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Black business owners are routinely denied bank loans, even if they have good credit scores and consistent annual profits.

More than any other racial group,Black entrepreneurs more frequently hear “no” when going after business loans, according to St. Louis Public Radio.

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One case in point is Freddie Lee James and his wife, Deborah, who started Freddie Lee’s Gourmet Sauces in St. Louis back in 2010. The couple has a good credit score and $200,000 in annual yearly profits. Their barbeque sauce is currently sold at more than 1,000 retail stores across the United States and Jamaica, including Home Goods, Schnucks, Dierbergs, Straub’s and Hy-Vee, yet they can’t qualify for a business loan.

“We have 750-760 credit score. … We pay all our debts. We don’t have no problems with that. But they were saying that the sauce business is not generating enough capital to their standards,” James said to St. Louis Public Radio.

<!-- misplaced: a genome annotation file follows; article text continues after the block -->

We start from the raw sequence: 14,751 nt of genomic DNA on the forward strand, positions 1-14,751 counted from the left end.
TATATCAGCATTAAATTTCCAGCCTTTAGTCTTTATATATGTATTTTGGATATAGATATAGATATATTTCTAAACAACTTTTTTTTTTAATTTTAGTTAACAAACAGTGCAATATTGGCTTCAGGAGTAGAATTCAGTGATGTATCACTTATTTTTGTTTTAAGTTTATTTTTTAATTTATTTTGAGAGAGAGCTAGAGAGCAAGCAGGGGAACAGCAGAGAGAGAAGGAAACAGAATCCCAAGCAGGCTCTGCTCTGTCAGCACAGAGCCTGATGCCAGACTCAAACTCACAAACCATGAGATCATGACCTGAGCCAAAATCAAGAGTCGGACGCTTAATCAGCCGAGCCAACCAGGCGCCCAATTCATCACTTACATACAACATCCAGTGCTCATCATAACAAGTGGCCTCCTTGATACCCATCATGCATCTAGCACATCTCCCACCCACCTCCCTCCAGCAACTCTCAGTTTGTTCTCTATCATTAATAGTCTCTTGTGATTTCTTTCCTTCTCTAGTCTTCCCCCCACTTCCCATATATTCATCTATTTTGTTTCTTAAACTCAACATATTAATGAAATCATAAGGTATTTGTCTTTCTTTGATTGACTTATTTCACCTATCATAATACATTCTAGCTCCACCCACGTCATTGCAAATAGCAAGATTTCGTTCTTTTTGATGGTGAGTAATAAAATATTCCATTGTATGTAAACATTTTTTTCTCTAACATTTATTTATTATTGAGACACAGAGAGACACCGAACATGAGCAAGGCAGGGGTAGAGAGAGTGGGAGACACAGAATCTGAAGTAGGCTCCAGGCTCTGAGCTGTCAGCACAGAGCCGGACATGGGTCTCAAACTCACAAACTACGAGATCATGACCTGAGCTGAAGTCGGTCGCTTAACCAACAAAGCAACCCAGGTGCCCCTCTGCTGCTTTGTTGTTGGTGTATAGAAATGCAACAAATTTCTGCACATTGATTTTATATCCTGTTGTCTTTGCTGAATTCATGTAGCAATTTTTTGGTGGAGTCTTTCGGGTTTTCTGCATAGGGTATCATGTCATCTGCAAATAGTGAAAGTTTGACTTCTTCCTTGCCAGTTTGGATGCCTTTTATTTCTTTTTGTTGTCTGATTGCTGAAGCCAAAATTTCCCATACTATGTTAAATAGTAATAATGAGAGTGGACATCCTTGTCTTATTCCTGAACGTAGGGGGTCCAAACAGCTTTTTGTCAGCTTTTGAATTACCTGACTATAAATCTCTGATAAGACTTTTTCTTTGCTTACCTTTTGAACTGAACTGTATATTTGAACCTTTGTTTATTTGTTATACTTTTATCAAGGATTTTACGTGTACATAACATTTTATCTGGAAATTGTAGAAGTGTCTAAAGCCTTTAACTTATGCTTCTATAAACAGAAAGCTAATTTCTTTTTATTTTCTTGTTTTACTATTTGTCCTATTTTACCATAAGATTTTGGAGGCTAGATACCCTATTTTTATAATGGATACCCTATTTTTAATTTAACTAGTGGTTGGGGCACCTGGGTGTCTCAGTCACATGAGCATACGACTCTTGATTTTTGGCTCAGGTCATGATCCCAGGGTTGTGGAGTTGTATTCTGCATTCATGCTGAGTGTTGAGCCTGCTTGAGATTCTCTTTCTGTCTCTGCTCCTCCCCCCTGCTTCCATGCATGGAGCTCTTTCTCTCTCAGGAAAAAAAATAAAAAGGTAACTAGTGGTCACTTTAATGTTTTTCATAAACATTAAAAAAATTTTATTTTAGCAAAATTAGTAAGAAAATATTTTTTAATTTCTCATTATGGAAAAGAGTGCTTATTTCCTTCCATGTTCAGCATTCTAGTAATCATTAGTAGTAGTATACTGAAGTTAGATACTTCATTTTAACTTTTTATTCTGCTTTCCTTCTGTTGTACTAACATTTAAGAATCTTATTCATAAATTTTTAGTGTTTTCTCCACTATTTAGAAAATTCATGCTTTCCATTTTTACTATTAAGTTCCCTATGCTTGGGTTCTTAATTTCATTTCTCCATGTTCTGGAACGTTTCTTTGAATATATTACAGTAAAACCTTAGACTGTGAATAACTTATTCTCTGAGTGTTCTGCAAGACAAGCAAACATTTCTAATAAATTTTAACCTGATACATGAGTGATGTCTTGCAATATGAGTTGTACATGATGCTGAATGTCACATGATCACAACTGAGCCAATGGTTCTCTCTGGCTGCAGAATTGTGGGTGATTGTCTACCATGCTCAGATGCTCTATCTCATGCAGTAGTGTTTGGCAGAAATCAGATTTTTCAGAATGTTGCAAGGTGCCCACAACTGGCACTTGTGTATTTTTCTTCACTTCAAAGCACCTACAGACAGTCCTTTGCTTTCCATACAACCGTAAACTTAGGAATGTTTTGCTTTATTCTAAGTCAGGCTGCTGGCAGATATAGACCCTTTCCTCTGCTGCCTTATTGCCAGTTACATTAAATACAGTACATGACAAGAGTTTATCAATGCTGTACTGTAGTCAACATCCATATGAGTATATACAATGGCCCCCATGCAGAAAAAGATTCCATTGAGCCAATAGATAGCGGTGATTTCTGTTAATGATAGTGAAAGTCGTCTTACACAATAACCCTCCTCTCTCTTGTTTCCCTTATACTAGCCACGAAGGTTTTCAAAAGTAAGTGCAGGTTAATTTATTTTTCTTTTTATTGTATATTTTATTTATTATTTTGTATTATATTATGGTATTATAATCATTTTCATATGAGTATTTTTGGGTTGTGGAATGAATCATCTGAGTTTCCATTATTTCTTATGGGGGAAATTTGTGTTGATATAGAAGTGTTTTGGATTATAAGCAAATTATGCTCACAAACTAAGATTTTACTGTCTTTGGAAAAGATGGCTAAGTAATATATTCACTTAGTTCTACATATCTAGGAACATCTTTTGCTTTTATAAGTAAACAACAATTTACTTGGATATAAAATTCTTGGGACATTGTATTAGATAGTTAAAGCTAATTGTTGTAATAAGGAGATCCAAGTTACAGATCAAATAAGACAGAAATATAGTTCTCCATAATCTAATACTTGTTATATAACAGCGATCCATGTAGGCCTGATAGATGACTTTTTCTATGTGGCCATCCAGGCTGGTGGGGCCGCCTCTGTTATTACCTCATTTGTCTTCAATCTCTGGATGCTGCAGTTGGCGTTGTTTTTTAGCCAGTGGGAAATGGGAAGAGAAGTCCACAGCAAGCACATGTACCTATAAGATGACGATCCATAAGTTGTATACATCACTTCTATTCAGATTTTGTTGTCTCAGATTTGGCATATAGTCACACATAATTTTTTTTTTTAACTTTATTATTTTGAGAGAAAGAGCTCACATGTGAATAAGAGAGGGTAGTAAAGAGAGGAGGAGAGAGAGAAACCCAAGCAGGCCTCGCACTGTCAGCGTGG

According to U.S. Federal Reserve statistics, Black business owners are denied loans by banks twice as often as white business owners. In 2014, when data was last made available nationally, more than half of all applications for bank loans from black-owned businesses were denied. This compares to about 25% of loan applications by white business owners in the same timeframe.

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Deborah James said without bank funding, it’s tough to expand their business to achieve the bank’s requirements for volume. She said it’s impossible to reach the sales quota achieved by well-financed brands while working off of a small-business budget, according to St. Louis Public Radio.

To finance the business, the couple used $100,000 from Freddie Lee James’ 401(k) and then went to Justine Petersen, a St. Louis microlender, for help. The nonprofit organization works with small business owners to help them improve their credit and qualify for affordable loans.

Galen Gondolfi, a senior loan counselor and spokesman at Justine Petersen, said there are many business owners in the same predicament as the Jameses.’

“St. Louis’ seemingly provincial lending struggles not only with entrepreneurs that don’t historically ‘look like them,’ but (also) the types of businesses that are unique to these populations,” Gondolfi told St. Louis Public Radio in an email.

For Black entrepreneurs seeking basic financial opportunities, the fight continues.